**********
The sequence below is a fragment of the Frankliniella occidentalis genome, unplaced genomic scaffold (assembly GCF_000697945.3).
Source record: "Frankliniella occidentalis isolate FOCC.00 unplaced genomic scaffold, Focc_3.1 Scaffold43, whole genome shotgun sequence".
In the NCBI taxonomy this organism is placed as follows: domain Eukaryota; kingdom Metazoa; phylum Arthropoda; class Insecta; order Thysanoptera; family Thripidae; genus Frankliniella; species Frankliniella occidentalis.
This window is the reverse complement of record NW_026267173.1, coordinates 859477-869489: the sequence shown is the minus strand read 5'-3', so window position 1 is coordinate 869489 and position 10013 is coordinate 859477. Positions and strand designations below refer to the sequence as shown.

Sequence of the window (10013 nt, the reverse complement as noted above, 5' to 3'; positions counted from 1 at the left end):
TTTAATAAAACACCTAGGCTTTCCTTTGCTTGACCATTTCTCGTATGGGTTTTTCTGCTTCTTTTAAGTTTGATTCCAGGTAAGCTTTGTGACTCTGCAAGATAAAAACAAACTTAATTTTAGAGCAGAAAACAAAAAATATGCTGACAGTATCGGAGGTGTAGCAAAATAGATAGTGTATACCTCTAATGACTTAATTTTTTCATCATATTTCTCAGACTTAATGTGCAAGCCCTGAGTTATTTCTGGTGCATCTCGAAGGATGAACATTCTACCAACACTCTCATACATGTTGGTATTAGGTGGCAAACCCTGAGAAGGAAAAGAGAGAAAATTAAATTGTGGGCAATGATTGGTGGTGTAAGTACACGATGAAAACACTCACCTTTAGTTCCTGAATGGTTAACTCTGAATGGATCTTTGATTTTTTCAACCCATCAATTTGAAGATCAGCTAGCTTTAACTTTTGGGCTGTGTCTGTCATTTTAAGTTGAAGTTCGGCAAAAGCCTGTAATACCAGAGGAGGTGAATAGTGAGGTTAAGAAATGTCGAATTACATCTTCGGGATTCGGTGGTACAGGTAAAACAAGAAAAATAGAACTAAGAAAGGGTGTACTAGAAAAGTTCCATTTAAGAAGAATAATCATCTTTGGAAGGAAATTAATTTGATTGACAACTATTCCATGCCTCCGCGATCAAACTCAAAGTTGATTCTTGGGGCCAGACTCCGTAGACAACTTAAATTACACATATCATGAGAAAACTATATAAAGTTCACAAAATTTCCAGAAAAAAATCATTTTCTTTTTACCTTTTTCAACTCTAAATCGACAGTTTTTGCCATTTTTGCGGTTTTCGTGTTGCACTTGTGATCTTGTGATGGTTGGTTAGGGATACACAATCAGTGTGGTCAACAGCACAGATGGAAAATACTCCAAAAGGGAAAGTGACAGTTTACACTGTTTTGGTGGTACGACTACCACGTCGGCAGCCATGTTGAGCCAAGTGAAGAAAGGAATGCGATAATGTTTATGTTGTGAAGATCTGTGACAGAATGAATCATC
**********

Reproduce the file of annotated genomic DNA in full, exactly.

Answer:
The sequence below is a fragment of the Frankliniella occidentalis genome, unplaced genomic scaffold (assembly GCF_000697945.3).
Source record: "Frankliniella occidentalis isolate FOCC.00 unplaced genomic scaffold, Focc_3.1 Scaffold43, whole genome shotgun sequence".
In the NCBI taxonomy this organism is placed as follows: domain Eukaryota; kingdom Metazoa; phylum Arthropoda; class Insecta; order Thysanoptera; family Thripidae; genus Frankliniella; species Frankliniella occidentalis.
This window is the reverse complement of record NW_026267173.1, coordinates 859477-869489: the sequence shown is the minus strand read 5'-3', so window position 1 is coordinate 869489 and position 10013 is coordinate 859477. Positions and strand designations below refer to the sequence as shown.

Sequence of the window (10013 nt, the reverse complement as noted above, 5' to 3'; positions counted from 1 at the left end):
TTTAATAAAACACCTAGGCTTTCCTTTGCTTGACCATTTCTCGTATGGGTTTTTCTGCTTCTTTTAAGTTTGATTCCAGGTAAGCTTTGTGACTCTGCAAGATAAAAACAAACTTAATTTTAGAGCAGAAAACAAAAAATATGCTGACAGTATCGGAGGTGTAGCAAAATAGATAGTGTATACCTCTAATGACTTAATTTTTTCATCATATTTCTCAGACTTAATGTGCAAGCCCTGAGTTATTTCTGGTGCATCTCGAAGGATGAACATTCTACCAACACTCTCATACATGTTGGTATTAGGTGGCAAACCCTGAGAAGGAAAAGAGAGAAAATTAAATTGTGGGCAATGATTGGTGGTGTAAGTACACGATGAAAACACTCACCTTTAGTTCCTGAATGGTTAACTCTGAATGGATCTTTGATTTTTTCAACCCATCAATTTGAAGATCAGCTAGCTTTAACTTTTGGGCTGTGTCTGTCATTTTAAGTTGAAGTTCGGCAAAAGCCTGTAATACCAGAGGAGGTGAATAGTGAGGTTAAGAAATGTCGAATTACATCTTCGGGATTCGGTGGTACAGGTAAAACAAGAAAAATAGAACTAAGAAAGGGTGTACTAGAAAAGTTCCATTTAAGAAGAATAATCATCTTTGGAAGGAAATTAATTTGATTGACAACTATTCCATGCCTCCGCGATCAAACTCAAAGTTGATTCTTGGGGCCAGACTCCGTAGACAACTTAAATTACACATATCATGAGAAAACTATATAAAGTTCACAAAATTTCCAGAAAAAAATCATTTTCTTTTTACCTTTTTCAACTCTAAATCGACAGTTTTTGCCATTTTTGCGGTTTTCGTGTTGCACTTGTGATCTTGTGATGGTTGGTTAGGGATACACAATCAGTGTGGTCAACAGCACAGATGGAAAATACTCCAAAAGGGAAAGTGACAGTTTACACTGTTTTGGTGGTACGACTACCACGTCGGCAGCCATGTTGAGCCAAGTGAAGAAAGGAATGCGATAATGTTTATGTTGTGAAGATCTGTGACAGAATGAATCATC